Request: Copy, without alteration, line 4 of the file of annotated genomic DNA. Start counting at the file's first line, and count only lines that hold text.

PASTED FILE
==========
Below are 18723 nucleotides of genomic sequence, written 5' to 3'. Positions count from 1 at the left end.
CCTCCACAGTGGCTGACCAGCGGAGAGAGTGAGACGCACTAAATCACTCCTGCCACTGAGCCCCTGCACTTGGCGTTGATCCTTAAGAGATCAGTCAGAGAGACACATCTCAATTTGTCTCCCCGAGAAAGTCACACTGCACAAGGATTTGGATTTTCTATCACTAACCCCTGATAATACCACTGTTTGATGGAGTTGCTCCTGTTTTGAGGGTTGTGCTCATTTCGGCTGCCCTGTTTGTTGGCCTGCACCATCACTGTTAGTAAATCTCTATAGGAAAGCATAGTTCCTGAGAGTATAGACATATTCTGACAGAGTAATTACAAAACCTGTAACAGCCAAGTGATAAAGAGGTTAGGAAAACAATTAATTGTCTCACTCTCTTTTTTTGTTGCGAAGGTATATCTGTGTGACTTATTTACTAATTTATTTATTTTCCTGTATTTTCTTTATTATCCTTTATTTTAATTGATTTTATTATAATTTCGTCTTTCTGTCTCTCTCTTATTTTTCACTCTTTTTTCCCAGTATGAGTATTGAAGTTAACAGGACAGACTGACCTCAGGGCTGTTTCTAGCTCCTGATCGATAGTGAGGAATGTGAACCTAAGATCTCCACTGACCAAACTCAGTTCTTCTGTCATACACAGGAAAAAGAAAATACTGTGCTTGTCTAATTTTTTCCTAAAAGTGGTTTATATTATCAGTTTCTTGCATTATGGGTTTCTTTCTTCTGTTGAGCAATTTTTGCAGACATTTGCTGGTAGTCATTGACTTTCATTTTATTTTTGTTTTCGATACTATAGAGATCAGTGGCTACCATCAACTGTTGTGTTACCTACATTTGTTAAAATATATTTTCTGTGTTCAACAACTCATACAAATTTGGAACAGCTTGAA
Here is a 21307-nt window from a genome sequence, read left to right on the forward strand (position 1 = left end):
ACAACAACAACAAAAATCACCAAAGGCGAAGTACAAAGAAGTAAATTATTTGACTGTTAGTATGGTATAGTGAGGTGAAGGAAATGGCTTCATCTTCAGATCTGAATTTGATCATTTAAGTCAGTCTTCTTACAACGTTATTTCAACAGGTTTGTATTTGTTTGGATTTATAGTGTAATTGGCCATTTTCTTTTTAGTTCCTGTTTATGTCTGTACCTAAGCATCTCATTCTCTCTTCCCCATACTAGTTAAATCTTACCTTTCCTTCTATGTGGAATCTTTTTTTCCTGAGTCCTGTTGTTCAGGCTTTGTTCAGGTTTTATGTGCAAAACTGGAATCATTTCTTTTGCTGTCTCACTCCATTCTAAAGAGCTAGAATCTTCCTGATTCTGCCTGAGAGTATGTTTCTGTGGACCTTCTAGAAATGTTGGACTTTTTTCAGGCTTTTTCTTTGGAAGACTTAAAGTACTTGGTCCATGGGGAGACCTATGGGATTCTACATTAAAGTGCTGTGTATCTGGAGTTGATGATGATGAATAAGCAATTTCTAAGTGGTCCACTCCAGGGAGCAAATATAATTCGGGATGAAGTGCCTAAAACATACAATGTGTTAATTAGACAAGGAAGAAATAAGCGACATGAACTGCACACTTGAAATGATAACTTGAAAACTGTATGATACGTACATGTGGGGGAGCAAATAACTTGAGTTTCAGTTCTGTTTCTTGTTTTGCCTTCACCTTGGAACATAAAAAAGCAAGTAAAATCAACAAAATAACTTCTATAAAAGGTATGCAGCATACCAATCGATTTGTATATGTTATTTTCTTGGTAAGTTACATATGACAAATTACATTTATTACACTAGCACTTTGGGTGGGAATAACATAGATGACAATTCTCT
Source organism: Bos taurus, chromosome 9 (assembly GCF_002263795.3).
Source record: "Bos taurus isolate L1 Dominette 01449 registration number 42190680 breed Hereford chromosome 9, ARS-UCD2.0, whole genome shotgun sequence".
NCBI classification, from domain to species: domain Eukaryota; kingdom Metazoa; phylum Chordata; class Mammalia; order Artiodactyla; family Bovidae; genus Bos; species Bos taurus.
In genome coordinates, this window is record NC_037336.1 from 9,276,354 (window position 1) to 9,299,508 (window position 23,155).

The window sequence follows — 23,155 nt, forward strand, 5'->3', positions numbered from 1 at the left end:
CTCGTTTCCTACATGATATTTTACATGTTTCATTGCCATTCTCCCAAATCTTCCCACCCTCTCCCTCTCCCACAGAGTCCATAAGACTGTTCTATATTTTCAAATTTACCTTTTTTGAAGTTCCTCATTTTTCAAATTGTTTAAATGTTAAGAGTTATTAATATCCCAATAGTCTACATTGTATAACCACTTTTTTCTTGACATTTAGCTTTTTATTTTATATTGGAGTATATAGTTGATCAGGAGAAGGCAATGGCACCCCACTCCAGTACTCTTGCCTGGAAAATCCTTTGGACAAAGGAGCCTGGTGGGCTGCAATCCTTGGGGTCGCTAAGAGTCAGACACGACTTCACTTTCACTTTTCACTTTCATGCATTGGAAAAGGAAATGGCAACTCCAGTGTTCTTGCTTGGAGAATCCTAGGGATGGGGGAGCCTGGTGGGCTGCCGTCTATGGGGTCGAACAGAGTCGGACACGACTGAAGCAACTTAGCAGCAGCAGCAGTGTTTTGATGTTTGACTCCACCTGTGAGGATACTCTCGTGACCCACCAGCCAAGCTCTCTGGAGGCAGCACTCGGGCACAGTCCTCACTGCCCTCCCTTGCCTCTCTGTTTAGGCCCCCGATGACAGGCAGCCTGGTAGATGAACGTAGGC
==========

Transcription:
ACAACAACAACAAAAATCACCAAAGGCGAAGTACAAAGAAGTAAATTATTTGACTGTTAGTATGGTATAGTGAGGTGAAGGAAATGGCTTCATCTTCAGATCTGAATTTGATCATTTAAGTCAGTCTTCTTACAACGTTATTTCAACAGGTTTGTATTTGTTTGGATTTATAGTGTAATTGGCCATTTTCTTTTTAGTTCCTGTTTATGTCTGTACCTAAGCATCTCATTCTCTCTTCCCCATACTAGTTAAATCTTACCTTTCCTTCTATGTGGAATCTTTTTTTCCTGAGTCCTGTTGTTCAGGCTTTGTTCAGGTTTTATGTGCAAAACTGGAATCATTTCTTTTGCTGTCTCACTCCATTCTAAAGAGCTAGAATCTTCCTGATTCTGCCTGAGAGTATGTTTCTGTGGACCTTCTAGAAATGTTGGACTTTTTTCAGGCTTTTTCTTTGGAAGACTTAAAGTACTTGGTCCATGGGGAGACCTATGGGATTCTACATTAAAGTGCTGTGTATCTGGAGTTGATGATGATGAATAAGCAATTTCTAAGTGGTCCACTCCAGGGAGCAAATATAATTCGGGATGAAGTGCCTAAAACATACAATGTGTTAATTAGACAAGGAAGAAATAAGCGACATGAACTGCACACTTGAAATGATAACTTGAAAACTGTATGATACGTACATGTGGGGGAGCAAATAACTTGAGTTTCAGTTCTGTTTCTTGTTTTGCCTTCACCTTGGAACATAAAAAAGCAAGTAAAATCAACAAAATAACTTCTATAAAAGGTATGCAGCATACCAATCGATTTGTATATGTTATTTTCTTGGTAAGTTACATATGACAAATTACATTTATTACACTAGCACTTTGGGTGGGAATAACATAGATGACAATTCTCT